Golcar man has both legs amputated, applies for disability benefit & gets asked: 'So, how far can you walk?'

A MAN who has had both legs amputated is struggling to survive financially – because bureaucrats are still deciding if he is disabled.

Amputee, John Bower

A MAN who has had both legs amputated is struggling to survive financially – because bureaucrats are still deciding if he is disabled.

For the past 20 weeks John Bower and wife Jayne say they have been living through a nightmare while officials from the Department of Work and Pensions (DWP) decide if he is eligible for Disability Living Allowance.

The Golcar couple claim they have had to answer numerous questions from civil servants – even though a simple check would reveal that Mr Bower has had both legs amputated below the knee.

Despite the DWP being supplied with medicals details from a consultant, the couple were then asked questions which included:

How far he could walk?

When would he be able to walk?

Was it true that he had prosthetic legs?

The couple are also waiting for a house in Kirkheaton to be adapted by Kirklees Council, which promised that it would take six weeks. That was 12 weeks ago.

The council has rehoused John, 45, and Jayne, 48, in a bedsit with twin beds in a sheltered housing scheme off Sycamore Avenue, Golcar. The couple are trying to manage on £81.61 a week sickness benefit, plus £10 a fortnight housing benefit.

Their nightmare began last October when John returned to their semi-detached Bradley council house feeling unwell after his day’s work as an installation engineer for Fujitsu.

His conditioned worsened and in the early hours of Saturday, a bruise appeared on John’s leg and he began to swell and sweat profusely. Jane called 999 and a paramedic arrived swiftly on the scene.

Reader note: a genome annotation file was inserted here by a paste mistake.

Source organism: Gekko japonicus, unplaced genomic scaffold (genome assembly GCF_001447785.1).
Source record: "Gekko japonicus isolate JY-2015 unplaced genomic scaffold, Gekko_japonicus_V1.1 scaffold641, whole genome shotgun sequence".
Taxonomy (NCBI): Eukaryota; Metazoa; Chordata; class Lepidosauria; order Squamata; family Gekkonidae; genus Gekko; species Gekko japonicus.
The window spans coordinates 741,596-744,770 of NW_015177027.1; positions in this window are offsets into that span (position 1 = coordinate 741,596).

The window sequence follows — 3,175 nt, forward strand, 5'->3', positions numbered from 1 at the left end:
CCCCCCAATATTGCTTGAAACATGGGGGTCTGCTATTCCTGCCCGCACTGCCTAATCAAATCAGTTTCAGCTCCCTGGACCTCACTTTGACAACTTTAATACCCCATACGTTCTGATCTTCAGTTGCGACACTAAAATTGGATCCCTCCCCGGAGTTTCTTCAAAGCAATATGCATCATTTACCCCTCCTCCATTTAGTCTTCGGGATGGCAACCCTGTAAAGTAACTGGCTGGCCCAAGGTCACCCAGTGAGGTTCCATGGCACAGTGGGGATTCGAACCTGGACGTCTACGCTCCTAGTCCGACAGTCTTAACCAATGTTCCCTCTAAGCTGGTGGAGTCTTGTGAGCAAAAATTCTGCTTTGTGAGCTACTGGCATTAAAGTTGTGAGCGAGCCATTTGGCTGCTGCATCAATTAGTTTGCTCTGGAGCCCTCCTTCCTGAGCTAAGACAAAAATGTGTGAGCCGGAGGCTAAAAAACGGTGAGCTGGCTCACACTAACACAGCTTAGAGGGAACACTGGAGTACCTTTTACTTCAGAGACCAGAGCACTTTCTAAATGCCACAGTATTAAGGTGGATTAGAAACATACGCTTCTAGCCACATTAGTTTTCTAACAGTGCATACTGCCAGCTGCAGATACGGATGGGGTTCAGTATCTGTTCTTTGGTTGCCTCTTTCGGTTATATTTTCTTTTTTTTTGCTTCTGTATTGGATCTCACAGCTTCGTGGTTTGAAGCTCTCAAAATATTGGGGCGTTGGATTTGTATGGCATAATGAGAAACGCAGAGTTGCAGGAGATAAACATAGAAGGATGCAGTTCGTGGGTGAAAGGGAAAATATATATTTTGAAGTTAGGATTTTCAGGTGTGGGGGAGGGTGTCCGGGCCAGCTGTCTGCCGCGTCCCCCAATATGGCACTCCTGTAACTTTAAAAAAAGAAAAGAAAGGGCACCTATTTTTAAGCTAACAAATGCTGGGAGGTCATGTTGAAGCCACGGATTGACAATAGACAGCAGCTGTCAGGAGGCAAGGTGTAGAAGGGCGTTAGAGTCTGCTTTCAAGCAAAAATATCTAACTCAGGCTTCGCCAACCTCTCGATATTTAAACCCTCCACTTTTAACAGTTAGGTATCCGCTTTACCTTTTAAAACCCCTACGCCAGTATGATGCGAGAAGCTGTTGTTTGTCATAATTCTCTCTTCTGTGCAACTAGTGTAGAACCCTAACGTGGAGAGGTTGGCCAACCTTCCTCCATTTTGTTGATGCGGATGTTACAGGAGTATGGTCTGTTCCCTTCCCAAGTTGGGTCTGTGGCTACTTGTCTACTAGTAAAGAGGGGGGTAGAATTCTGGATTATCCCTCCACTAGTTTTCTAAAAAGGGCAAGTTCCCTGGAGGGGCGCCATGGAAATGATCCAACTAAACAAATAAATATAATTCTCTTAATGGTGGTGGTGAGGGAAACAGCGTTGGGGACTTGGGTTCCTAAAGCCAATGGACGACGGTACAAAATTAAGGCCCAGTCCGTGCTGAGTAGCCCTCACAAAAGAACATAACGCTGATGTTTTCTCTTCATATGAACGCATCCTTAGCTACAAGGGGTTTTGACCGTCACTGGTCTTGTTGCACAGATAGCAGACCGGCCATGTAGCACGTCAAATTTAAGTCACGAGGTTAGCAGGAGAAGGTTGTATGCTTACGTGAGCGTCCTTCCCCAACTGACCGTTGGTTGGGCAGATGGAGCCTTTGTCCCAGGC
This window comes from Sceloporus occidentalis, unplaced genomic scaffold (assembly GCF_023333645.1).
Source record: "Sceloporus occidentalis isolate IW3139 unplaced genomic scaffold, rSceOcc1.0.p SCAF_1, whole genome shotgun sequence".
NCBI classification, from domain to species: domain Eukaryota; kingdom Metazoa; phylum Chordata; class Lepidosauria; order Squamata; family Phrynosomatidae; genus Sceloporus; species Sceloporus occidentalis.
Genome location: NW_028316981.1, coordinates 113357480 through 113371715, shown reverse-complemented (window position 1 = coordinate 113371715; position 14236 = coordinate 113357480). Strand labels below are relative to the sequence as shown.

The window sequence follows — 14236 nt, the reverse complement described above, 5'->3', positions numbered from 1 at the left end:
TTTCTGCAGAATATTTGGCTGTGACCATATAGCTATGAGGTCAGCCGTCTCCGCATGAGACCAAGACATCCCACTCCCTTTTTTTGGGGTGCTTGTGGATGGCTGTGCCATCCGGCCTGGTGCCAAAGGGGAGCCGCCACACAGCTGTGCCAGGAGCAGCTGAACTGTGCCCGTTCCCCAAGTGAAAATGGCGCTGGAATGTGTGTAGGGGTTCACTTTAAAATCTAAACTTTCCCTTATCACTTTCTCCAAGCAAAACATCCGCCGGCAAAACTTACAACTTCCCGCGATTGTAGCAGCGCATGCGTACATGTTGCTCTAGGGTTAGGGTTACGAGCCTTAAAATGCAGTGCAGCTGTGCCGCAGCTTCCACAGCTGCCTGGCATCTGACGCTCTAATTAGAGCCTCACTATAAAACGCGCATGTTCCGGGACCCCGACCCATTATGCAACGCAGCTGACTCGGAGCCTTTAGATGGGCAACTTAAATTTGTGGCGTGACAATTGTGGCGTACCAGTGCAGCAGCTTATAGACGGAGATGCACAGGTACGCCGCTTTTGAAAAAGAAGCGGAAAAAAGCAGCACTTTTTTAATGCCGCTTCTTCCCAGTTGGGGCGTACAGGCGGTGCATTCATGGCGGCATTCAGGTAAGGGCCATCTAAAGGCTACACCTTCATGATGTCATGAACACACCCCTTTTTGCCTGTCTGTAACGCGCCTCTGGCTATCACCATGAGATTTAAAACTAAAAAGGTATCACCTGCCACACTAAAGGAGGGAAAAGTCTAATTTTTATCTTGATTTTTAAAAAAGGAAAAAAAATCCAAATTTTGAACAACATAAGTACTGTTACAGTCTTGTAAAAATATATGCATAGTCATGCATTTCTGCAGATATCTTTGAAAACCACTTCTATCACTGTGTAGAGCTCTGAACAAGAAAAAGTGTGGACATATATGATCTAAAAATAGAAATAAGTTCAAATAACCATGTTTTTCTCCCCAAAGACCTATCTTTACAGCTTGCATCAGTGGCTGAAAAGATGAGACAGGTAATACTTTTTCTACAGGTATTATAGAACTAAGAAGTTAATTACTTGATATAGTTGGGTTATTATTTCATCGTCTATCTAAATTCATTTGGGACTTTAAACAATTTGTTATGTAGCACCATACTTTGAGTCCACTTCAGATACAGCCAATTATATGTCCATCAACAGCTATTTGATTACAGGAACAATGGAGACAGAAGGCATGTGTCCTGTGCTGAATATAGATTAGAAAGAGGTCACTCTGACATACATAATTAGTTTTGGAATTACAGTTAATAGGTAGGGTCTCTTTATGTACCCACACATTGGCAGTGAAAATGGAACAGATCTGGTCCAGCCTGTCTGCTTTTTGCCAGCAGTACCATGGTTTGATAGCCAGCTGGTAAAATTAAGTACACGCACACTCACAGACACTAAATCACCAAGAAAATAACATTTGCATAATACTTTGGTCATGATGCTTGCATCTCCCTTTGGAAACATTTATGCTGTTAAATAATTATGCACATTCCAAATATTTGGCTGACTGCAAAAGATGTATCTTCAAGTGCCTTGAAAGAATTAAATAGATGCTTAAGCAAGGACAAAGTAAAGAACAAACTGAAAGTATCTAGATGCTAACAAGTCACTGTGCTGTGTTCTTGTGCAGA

John was rushed to hospital where meningitis was diagnosed. Septicaemia set in and he almost died. He had to be resuscitated three times by doctors at Huddersfield Royal Infirmary and a priest was called.

Against all the odds, John survived, but then gangrene was diagnosed. This led to 16 weeks in hospital and on December 13, both of his legs were amputated below the knee.

The application forms to the DWP were sent in February.

Last week a DWP employee rang the couple with a series of questions. They also rang Jayne’s mother Joan Clerkin and asked her the same questions.

Mrs Clerkin, of Barker Court, Birkby, said: “It is absolutely disgusting. The questions they were asking were just unbelievable. After a while, I told them I would not answer any more of their awful questions.

“You have more chance of getting an audience with the Pope than getting anywhere with Disability Living Allowance.”

Jayne, who works one day at week at Asda and is not entitled to carers’ allowance, said: “It was as if they were trying to catch us out with their questions. We told them to come and see John here if they didn’t believe us, but they said they don’t do home visits.

“ I don’t know where we would go, but the letters come from Blackpool. It is not right”.

She added: “I’d like to thank the staff at the Infirmary, who were also absolutely fantastic. So were John’s employers Fujitsu and Asda, who both helped us out at Christmas.

“When you love somebody, it is so hard to see someone so active come down with such a bang. But John has been so strong, he is the one comforting us.”

A DWP spokesman said: “It is not a case of an instant answer, we just needed to check on certain things. Some of the questions can be awkward, but they do require answers and confirmation.

“It takes a little bit of time to process the application, but Mr Bower can expect a notification letter of the decision within the next few days.”

Kirklees Council issued the following statement: “Work on the couple’s new home is virtually complete and should be ready this week.

“The work has been extensive and involves bathroom adaptations, alterations to internal doors and a ramp which has also created a new access. Work was started on March 6 and the couple were given the choice of moving in before the alterations were complete, or waiting until they were finished.”

 

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